Church Leaders: Syrian Christians Need Help, Not Military Intervention

September 6, 2013 - 12:39 AM

syrian church

A destroyed church in the Syrian city of Homs (Photo: Barnabas Fund)

(CNSNews.com) – Ahead of a day of prayer and fasting for Syria on Saturday, called for by Pope Francis, a Christian charity working in the country said church leaders there are appealing for help, not military intervention.

“As U.S. President Barack Obama rallies support for a military strike on Syria, Christian leaders from the country have called on Western nations to focus their efforts instead on providing aid to help meet the ‘dire need’ of the suffering people,” said Barnabas Fund.

In a letter Thursday to G20 leaders meeting in Russia, Pope Francis urged them to “lay aside the futile pursuit of a military solution” in Syria.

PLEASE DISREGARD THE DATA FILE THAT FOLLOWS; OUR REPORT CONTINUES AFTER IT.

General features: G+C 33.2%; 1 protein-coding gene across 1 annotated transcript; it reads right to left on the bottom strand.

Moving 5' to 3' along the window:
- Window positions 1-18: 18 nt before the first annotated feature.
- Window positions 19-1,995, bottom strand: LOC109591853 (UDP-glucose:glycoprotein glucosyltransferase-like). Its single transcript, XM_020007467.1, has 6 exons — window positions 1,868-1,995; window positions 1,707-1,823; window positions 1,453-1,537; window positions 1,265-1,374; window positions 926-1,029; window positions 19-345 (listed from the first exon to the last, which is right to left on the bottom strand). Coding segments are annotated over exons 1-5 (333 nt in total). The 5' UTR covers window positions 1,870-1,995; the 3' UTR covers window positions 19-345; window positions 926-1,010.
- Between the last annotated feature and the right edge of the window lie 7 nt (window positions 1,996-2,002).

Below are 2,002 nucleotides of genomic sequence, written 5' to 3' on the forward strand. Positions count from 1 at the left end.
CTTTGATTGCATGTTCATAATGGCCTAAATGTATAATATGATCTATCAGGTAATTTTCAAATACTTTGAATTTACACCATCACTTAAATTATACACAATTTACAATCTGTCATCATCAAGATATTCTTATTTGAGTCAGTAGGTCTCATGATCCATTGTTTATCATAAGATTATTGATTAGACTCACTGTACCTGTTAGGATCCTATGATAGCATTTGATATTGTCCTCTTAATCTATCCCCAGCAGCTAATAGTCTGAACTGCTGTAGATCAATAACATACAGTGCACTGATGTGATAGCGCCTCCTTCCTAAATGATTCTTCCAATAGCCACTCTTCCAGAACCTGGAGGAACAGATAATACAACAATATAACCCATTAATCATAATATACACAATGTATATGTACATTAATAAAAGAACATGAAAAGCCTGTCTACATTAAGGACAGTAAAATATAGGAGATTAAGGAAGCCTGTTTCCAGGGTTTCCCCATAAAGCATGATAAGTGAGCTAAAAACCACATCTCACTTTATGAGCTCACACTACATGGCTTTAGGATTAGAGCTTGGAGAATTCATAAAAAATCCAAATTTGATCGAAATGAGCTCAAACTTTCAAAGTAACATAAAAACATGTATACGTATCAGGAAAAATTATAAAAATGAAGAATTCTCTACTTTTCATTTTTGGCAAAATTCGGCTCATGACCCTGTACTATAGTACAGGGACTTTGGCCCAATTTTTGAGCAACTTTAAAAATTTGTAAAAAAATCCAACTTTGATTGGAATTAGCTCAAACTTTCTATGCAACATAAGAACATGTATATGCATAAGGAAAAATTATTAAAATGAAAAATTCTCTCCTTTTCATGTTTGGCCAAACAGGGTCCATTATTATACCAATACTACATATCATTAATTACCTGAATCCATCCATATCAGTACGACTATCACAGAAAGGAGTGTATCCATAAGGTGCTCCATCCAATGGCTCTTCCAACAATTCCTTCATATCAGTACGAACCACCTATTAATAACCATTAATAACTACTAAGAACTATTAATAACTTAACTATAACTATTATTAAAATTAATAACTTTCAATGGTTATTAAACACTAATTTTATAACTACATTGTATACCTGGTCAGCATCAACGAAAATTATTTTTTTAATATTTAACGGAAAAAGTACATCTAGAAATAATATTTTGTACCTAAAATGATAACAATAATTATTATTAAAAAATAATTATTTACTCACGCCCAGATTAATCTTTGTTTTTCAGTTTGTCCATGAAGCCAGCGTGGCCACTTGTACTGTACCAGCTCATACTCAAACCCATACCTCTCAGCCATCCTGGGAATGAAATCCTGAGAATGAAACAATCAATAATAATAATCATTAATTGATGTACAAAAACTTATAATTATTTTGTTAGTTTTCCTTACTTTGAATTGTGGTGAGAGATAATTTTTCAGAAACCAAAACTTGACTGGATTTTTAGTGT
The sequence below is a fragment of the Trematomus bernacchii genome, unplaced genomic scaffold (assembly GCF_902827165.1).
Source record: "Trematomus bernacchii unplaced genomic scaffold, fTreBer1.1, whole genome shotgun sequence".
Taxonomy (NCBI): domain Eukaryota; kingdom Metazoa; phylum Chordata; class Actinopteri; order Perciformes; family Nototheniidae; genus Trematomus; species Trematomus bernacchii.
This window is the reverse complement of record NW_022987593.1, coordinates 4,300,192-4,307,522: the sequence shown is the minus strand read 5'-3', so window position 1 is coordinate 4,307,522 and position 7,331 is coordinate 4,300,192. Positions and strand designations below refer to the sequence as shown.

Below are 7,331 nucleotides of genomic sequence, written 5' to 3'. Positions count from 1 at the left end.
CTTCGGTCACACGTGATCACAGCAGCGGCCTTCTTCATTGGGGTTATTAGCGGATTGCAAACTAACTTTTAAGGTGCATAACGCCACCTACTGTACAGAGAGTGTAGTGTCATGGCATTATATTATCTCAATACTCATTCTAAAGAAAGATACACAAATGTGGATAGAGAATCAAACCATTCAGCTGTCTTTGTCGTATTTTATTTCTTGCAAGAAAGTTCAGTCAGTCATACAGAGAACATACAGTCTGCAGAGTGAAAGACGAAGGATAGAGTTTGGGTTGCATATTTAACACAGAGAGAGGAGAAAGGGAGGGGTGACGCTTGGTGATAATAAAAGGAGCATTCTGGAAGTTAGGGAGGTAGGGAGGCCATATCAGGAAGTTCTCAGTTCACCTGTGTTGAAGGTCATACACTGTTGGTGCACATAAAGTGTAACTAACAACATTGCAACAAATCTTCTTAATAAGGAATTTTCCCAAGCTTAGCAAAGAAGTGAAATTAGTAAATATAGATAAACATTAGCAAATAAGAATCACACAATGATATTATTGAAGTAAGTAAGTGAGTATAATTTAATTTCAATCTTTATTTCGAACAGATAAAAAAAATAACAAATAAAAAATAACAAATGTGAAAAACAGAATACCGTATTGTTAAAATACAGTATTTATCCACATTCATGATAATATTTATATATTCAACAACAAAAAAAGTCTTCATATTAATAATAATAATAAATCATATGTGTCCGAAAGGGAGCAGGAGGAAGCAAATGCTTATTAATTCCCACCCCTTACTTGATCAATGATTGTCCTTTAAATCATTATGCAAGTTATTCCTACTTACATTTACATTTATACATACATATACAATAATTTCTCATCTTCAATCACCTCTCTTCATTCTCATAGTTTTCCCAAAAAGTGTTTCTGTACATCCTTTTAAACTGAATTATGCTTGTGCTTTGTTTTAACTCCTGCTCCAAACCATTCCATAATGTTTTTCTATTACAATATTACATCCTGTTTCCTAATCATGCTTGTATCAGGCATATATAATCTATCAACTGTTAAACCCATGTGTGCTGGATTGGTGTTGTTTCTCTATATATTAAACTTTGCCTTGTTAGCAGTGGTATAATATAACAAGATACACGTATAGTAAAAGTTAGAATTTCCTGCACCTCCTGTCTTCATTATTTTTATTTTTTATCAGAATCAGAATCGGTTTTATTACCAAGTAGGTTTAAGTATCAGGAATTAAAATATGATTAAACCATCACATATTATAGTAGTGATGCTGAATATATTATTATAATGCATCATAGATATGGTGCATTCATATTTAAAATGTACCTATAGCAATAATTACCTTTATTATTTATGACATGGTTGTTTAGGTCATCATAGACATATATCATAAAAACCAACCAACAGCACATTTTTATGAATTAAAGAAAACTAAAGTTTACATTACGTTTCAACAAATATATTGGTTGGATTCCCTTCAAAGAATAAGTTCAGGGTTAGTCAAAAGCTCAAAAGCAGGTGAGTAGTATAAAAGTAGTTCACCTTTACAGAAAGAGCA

“Rather, let there be a renewed commitment to seek, with courage and determination, a peaceful solution through dialogue and negotiation of the parties, unanimously supported by the international community,” he wrote.

“Moreover, all governments have the moral duty to do everything possible to ensure humanitarian assistance to those suffering because of the conflict, both within and beyond the country’s borders.”

Asked for the White House response to the pope’s appeal, deputy national security advisor Ben Rhodes told reporters in St. Petersburg he had not seen the letter, but “clearly, we always welcome the views of the Catholic Church, which has a longstanding commitment to the promotion of peace.”